Video surveillance is also integrated into the security system at EXPO 2000. The access control system can send software commands to a matrix switcher. There are four video matrixes used at the exposition. In the common walkways, there are 104 cameras including 81 Speed Domes and 23 fixed cameras by Sensormatic. The German pavilion at the EXPO has 14 additional cameras. All of the cameras are connected to the central system. The gates to the EXPO are monitored by 15 fixed cameras and the video is transmitted to the central station via HyperScan, a telephone transmission system manufactured by Sensormatic.
This transmission system consists of a digital picture transmitter and a PC-based receiver. Pictures are transmitted with virtually no loss in quality. It can provide coverage from 4 to 7, 11, 13 or 16 sites. With its Windows-based picture management, the system can enlarge and enhance any image area for identification purposes, then annotate and fax it anywhere. Security personnel have the option of using a wide range of media links for transmissions, including wireless (RF), cellular and satellite data links, as well as standard and ISDN phone lines.
EXPO security personnel will be able to program the transmission system to run automatic guard tours, with surveillance cameras, at scheduled times using off-the-shelf third-party programs. This will save time for security personnel and create consistent security monitoring. The receiver software for the transmission system is capable of programming movement patterns for some of the dome cameras being used at the event, eliminating the need for a separate controller.
The transmitter at the EXPO can be configured to redial one or more receivers until a connection is established, reducing the risk of the receiver not being connected upon an alarm event. Storage capacity for pre-alarm events allows for better documentation of conditions leading up to an alarm.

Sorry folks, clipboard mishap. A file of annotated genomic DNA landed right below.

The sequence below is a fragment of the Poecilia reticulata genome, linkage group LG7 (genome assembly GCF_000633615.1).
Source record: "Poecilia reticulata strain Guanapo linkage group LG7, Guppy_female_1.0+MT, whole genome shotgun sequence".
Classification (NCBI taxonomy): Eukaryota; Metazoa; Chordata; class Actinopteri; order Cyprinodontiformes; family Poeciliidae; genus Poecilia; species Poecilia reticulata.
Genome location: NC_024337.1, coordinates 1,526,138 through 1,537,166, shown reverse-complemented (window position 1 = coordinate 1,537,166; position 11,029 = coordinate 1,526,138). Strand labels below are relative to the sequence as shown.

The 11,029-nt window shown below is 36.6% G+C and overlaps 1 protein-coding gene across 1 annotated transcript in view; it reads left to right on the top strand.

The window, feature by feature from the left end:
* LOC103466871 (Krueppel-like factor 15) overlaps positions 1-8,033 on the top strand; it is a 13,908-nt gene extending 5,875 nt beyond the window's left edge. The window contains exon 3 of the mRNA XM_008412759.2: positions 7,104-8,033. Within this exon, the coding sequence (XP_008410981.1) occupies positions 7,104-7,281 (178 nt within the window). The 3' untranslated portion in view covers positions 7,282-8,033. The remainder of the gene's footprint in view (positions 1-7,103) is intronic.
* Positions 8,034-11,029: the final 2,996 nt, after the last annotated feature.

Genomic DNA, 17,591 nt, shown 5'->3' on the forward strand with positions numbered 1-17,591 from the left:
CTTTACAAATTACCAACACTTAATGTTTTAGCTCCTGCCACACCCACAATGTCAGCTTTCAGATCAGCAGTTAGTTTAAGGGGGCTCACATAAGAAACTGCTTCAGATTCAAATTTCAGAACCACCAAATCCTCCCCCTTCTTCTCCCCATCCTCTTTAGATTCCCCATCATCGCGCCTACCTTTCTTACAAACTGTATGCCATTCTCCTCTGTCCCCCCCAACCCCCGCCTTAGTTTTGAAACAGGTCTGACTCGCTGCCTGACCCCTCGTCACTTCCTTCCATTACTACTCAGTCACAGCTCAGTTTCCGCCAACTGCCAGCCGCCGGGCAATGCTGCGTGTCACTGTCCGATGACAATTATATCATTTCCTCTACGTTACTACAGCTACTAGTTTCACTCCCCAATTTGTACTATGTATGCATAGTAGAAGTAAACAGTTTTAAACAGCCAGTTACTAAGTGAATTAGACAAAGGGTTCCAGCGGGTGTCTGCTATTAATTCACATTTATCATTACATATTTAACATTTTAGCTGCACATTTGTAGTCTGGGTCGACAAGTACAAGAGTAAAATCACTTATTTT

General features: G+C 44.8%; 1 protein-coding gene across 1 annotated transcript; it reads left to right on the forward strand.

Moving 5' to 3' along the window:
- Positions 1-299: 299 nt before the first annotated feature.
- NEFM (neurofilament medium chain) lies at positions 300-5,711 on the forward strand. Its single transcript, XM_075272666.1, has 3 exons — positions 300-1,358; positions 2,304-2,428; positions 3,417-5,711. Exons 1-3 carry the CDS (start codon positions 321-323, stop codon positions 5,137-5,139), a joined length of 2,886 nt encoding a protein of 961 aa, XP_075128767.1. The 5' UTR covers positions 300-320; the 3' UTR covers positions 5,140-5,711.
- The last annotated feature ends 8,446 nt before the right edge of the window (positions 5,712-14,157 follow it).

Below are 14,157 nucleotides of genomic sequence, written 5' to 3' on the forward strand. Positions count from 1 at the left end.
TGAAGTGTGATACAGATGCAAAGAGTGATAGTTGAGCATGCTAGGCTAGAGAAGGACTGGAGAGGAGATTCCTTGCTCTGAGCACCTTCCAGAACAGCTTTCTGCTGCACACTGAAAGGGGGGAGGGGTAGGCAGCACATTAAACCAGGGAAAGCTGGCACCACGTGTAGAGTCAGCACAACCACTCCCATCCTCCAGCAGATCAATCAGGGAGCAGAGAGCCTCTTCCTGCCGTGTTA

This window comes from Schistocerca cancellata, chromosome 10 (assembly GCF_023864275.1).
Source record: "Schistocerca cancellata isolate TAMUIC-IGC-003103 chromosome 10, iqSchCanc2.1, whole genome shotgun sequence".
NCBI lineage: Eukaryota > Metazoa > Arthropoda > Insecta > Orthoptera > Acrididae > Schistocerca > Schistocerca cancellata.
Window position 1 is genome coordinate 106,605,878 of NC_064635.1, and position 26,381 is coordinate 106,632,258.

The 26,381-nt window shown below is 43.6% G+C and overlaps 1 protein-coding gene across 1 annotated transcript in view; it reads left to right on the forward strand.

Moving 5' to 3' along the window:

Video from the surveillance cameras at EXPO 2000 will be managed by 17 Intellex systems. The Intellex systems are intelligent digital video management systems, manufactured by Sensormatic, which record, playback and review video surveillance images.
Intellex stores video on the unit's internal hard drive or archives it to a Digital Audiotape (DAT). For investigative purposes, high-resolution digital video images can be easily copied and distributed. The unit also integrates its digital recorder with multiplexing capabilities so security professionals at EXPO 2000 are able to view images from any camera without interrupting recording. Images from as many as 16 cameras can be displayed and recorded to one Intellex unit and monitor.
Smart Search is another feature of the video manager, which allows the immediate retrieval of desired recordings. Smart Search filters can find recorded events where perimeters were crossed, light levels changed, and/or special types of motion occurred. This feature reduces time, expense and the inconvenience of manually searching through days worth of VCR tape recordings to find a few critical seconds of video documentation. For example, if something is missing from a storeroom in EXPO 2000's administrative areas, security professionals will be able to call up video of every entrance into the room without going through hours of tape.
The central system at EXPO 2000 can also be used by any of the 191 country and organization pavilions. The German and Japanese pavilions are among those who have connected to the central system. They can take advantage of the existing wiring and telephone lines and even have access monitored by EXPO 2000 security officials. Cameras and video managers at individual pavilions can also be linked to the larger system.
"Securing a venue of this magnitude can be a challenge," said Per-Olof Loof, president and CEO of Sensormatic. "Our experience at the Atlanta Olympics and many other large events fit perfectly with the needs of EXPO 2000."
"We are pleased to have found a competent partner for this job," said Thomas Borcholte, marketing director of EXPO 2000 Hannover GmbH. EXPO 2000 Hannover GmbH was set up to plan and organize the World Exposition.
Fleischhauer, a Hannover-based systems integrator and dealer, installed the equipment at the EXPO. The installation began in October and was completed on schedule and in time for opening day events on June 1, 2000.